Massimo Ferrin’s dedication to training built him into a technical playmaker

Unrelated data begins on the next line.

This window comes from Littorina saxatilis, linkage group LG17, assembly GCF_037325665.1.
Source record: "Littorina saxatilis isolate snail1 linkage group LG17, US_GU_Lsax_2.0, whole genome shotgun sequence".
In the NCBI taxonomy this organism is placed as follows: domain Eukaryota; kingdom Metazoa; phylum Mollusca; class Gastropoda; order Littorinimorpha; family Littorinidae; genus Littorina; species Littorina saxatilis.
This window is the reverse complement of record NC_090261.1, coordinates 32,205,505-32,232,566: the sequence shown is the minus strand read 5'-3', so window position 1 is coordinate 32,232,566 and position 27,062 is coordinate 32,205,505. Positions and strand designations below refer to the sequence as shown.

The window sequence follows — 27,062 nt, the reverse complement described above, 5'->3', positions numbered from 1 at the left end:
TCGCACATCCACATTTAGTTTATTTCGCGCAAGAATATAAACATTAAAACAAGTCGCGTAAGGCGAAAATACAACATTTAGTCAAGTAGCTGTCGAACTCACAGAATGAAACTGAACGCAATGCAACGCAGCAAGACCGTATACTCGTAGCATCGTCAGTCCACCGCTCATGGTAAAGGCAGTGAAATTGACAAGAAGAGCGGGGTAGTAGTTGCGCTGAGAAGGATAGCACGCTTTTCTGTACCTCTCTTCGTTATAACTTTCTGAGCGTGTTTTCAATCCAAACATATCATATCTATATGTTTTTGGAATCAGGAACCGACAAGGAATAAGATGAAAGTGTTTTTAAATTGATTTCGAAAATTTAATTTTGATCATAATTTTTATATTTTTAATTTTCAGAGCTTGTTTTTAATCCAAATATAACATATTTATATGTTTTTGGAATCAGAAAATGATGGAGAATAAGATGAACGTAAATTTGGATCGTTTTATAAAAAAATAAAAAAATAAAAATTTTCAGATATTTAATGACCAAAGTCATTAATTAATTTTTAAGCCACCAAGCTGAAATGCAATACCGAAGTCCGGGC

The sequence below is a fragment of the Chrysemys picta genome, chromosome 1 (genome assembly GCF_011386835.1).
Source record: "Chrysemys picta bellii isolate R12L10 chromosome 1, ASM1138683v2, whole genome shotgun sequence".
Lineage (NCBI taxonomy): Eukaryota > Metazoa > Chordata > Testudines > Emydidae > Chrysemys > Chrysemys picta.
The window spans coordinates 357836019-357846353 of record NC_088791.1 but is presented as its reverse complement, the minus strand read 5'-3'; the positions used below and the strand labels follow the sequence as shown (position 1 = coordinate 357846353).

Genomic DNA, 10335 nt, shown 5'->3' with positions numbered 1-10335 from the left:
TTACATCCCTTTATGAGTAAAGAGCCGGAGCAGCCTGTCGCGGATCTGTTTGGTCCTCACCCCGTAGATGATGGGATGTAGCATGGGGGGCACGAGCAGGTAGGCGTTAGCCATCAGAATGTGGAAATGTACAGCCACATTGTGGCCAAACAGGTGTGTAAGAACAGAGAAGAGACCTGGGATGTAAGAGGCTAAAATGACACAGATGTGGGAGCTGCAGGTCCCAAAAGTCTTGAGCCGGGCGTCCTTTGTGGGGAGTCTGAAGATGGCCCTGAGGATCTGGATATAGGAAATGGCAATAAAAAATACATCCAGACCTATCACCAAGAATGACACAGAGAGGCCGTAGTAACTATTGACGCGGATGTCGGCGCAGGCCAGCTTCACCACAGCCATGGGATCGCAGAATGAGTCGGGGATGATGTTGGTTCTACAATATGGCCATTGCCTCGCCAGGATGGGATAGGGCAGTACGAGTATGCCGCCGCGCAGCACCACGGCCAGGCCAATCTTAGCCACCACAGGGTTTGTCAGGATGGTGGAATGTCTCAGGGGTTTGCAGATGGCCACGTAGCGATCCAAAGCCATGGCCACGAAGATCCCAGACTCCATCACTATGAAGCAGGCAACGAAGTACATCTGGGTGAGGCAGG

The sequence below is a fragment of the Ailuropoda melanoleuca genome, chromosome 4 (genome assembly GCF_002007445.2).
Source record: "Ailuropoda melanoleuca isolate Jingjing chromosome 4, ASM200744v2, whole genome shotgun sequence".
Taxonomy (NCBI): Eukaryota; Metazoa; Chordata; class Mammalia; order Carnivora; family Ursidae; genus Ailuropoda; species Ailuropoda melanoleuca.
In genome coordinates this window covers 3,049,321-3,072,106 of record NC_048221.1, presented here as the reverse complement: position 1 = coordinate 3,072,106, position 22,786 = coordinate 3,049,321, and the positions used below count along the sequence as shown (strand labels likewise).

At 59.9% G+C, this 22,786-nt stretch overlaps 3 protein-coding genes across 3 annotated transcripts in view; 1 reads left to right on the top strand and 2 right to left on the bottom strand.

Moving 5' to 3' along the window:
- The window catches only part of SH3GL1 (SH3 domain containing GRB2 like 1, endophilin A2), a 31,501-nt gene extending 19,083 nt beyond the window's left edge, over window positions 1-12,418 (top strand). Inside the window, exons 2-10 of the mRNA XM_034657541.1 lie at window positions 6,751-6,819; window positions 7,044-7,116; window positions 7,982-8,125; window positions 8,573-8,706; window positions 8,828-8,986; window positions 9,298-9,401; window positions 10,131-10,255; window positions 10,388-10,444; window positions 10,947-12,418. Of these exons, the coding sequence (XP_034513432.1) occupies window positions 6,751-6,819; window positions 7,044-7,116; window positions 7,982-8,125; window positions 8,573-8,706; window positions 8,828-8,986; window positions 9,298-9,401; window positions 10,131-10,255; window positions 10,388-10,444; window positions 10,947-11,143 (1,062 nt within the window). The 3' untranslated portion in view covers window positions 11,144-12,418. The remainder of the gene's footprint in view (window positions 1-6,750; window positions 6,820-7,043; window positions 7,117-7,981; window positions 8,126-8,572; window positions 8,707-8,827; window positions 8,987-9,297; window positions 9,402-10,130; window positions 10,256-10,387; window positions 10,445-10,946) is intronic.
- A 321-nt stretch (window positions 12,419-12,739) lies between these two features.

first_imgKarleigh Merritt-Henry | Digital Design EditorFerrin’s growth started with Gino, a former midfielder at Maryland. When Ferrin was six, Gino told his son that if he wanted to play soccer, he’d be coached harder than other players. Gino would coach Ferrin’s teams throughout high school while expecting more from his son. Ferrin obliged and his training started. Gino and Ferrin’s mother, Maria, bought Ferrin toy soccer balls after he scuffed cupboards. Other furniture, like chair legs and ottomans, acted as Ferrin’s makeshift obstacle course. He zigzagged through the house during the week, an act he’d repeat on trips home, and through defenses on weekends. On drives after games, Ferrin sat in the back of the family car and heard critiques of his performance. Gino always acknowledged both Ferrin’s highlights and areas of improvement. Without telling Ferrin, Gino would then tailor their side practices for whichever technique Ferrin was in need of maintaining, like more touches to the right foot when he was becoming reliant on his left. When Ferrin was almost 14, Gino saw him as potential D-I talent.“Once I talked to Massimo, to be honest, he did it on his own, he really did,” Gino said. “This wasn’t dad or mom saying, ‘Hey, did you go do your extra soccer training?’” While Ferrin progressed, Gino sought ways to improve Ferrin’s skills. Gino convinced his old youth coach, Hector Marinaro Sr. — who played globally for nearly 20 years and coached for another 30 — to lead Ferrin’s local all-star team. Marinaro’s possession-based strategy that bled into Gino’s style worked its way into Ferrin’s.Max Freund | Staff PhotographerThe only issue with Ferrin’s skillset, the forward said, was his nerves. He demonstrated technical ability on the practice fields, but then committed turnovers or mis-hits in games. Ferrin studied and calculated that he just hadn’t trained enough. That worry manifested in Ferrin and led him to schedule more practices leading to up matches.Practices were 35 minutes long and became the standard. After school and before practice, he’d either go with his dad to a local park or go to their basement to kick a ball around. The regimen developed into a necessary checklist for Ferrin’s pregame readiness. In his first youth campaign with the added practices, he totaled 20 goals with 11 assists to lead the league. Ferrin’s preparation-first mindset has carried him the last few seasons. His professional dream routed him toward U.S. soccer and into a new professional pipeline. Deployed to several different offensive positions at SU in 2018, Ferrin’s extra training — eventually joined by Ryan Raposo and others last season — allowed him to keep his spot in the rotation. In two games this season, Ferrin has already contributed three points, sharing the offensive workload with sophomore Raposo. As his role continues to expand, Ferrin will continue to rely on the training he’s benefited from so far.“I’d be nervous (during games),” Ferrin said. “The extra training told me there was nothing to worry about.” Comments Published on September 3, 2019 at 10:26 pm Contact Nick: [email protected] | @nick_a_alvarez When Massimo Ferrin was a kid, playing on youth teams in Mississauga, Ontario, he skipped through defenses, dazzled with ball skills and ran immediately back to midfield after scoring. Any brief celebration for the 8-year-old Ferrin, like a high-five or a fist-pump, was wasted movement. Ferrin’s enjoyment wasn’t linked to scoring, instead valuing the practice process. He preferred the hours dribbling and passing against a wall instead of going out with friends. As a child, hours with the ball at his feet eased him after losses. As a senior at Syracuse (1-1) 11 years later, they still do. “(Training) relaxes my mind,” Ferrin said. “It’s kind of my escape in terms of getting the nerves away and feeling confident in myself.” Ferrin, one of SU’s leading offensive threats, is described by family and coaches as shy and motivated. His play style and training routine are linked. Ferrin’s dedication led him to personalized practices outside of team sessions. During those, he registered an extra 200-300 touches a day, which shaped Ferrin into the technically sound playmaker he is. AdvertisementThis is placeholder textThe byproduct is a high-IQ forward with 13 collegiate goals, eight coming at Alabama-Birmingham in his first two Division-I seasons. In 2018, he recorded the third-most points (12) for the Orange. Gino, Massimo’s father, told his son to enjoy his final collegiate year for the experience. But that’s not how Ferrin operates. He embraces the training.“If I go into a game knowing that I’ve trained more than anybody on the pitch or I’ve put in the time to make myself feel confident,” Ferrin said, “I can play with a relaxed mind and not have the pressure I have to perform.”center_img Facebook Twitter Google+last_img